This was one of our longer projects. We get this incredibly beautiful magazine called Happinez. It is all about culture, peace and inner beauty. And their photography is incredible! For this project, we used this magazine as our inspiration and incorporated research, design and patience to create traditional clothing for 3 different cultures.
We started by taking a look at traditional dress for male and females in other cultures. We learned about the significance of headwraps that are culturally and religiously based. We tried our hand at putting on a hijab and an african headwrap ! It is trickier than it would seem :0) We decided on 3 cultures – Poland (Olive), Hawaii and Africa. After heading to the fabric store to find just the right fabric patterns, sewing began along with more online referencing of styles, significance of accessories and general understanding of their cultures. The day of the photo shoot was sunny a cool. We used DC Superhero Girls as our models, we think they most certainly should be offered with cultural clothing like these in stores everywhere!!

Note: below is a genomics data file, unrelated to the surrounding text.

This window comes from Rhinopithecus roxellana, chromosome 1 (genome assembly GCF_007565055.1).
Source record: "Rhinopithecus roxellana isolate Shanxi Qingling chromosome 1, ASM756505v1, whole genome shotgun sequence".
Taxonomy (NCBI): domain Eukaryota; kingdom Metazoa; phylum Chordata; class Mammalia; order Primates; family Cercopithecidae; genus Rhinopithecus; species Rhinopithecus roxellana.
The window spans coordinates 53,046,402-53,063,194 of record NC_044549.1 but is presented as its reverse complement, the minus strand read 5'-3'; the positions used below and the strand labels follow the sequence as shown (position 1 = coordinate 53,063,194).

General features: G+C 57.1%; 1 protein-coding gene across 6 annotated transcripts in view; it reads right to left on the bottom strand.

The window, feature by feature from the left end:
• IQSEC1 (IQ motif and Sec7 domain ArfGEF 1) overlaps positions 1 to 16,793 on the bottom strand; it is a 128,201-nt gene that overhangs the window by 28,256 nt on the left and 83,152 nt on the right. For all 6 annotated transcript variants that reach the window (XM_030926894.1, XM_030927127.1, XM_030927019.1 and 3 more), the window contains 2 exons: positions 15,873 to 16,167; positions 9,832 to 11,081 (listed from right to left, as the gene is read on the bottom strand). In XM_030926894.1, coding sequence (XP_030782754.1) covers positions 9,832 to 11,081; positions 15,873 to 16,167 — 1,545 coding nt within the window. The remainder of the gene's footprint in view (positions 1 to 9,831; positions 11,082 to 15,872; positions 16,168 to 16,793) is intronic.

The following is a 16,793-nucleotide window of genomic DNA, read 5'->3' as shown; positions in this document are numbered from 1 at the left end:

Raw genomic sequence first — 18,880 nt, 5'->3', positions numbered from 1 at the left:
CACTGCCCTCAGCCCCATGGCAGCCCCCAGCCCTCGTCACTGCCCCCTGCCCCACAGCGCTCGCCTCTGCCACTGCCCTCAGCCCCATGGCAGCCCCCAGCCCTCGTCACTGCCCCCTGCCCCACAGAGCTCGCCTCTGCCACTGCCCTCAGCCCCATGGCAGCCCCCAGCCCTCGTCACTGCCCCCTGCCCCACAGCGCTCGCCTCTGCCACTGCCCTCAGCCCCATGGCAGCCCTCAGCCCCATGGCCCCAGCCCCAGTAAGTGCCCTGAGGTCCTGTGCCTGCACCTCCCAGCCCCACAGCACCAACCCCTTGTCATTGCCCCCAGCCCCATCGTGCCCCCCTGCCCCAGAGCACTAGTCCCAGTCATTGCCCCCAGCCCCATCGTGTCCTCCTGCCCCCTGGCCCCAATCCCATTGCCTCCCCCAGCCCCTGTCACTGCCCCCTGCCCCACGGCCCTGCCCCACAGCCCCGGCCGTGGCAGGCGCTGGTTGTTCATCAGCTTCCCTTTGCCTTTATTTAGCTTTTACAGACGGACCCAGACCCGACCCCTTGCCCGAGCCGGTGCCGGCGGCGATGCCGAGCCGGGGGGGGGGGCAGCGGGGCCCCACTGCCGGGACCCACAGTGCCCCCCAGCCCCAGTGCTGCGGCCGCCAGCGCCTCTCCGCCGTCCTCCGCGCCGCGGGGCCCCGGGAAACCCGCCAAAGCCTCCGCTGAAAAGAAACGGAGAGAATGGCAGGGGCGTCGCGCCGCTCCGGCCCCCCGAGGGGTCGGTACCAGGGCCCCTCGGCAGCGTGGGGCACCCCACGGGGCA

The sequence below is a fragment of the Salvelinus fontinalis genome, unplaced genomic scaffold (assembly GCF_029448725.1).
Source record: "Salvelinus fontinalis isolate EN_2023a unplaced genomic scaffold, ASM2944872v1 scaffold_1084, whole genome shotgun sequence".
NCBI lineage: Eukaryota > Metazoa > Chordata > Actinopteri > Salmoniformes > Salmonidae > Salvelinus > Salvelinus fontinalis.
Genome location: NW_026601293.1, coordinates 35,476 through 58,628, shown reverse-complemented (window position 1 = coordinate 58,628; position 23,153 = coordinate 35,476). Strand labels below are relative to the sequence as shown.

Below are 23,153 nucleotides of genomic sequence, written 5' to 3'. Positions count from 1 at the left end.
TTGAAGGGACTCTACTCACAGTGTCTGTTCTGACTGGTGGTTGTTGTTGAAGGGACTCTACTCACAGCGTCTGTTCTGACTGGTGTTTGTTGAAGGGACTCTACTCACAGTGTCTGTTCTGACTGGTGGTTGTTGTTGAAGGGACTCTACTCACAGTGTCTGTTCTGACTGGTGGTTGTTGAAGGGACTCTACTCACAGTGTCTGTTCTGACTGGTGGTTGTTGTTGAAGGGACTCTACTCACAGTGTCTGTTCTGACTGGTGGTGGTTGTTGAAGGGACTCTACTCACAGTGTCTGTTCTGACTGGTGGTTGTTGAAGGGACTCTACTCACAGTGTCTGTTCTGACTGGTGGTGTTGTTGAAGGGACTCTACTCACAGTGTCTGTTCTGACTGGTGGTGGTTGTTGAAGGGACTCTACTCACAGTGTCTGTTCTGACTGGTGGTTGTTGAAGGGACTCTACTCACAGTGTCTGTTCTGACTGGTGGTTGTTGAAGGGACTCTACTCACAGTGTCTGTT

The Project Brief:
This was a ‘magazine spread’ that Mom mocked up as if it was in the Happinez magazine!
You may have known from our latest posts that were raising chickens, and as you may know, we got a used coop from our dear friend Eddie but what you all DIDN’T know is that we did some updates on it! Partly due to the ordinance requirements of not having a metal roof and also because who doesn’t like a little bit of new paint?! We ended up making a new roof out of cedar shingles, painted the exterior walls blue for a splash of happiness and cleaned the inside for a fresh start.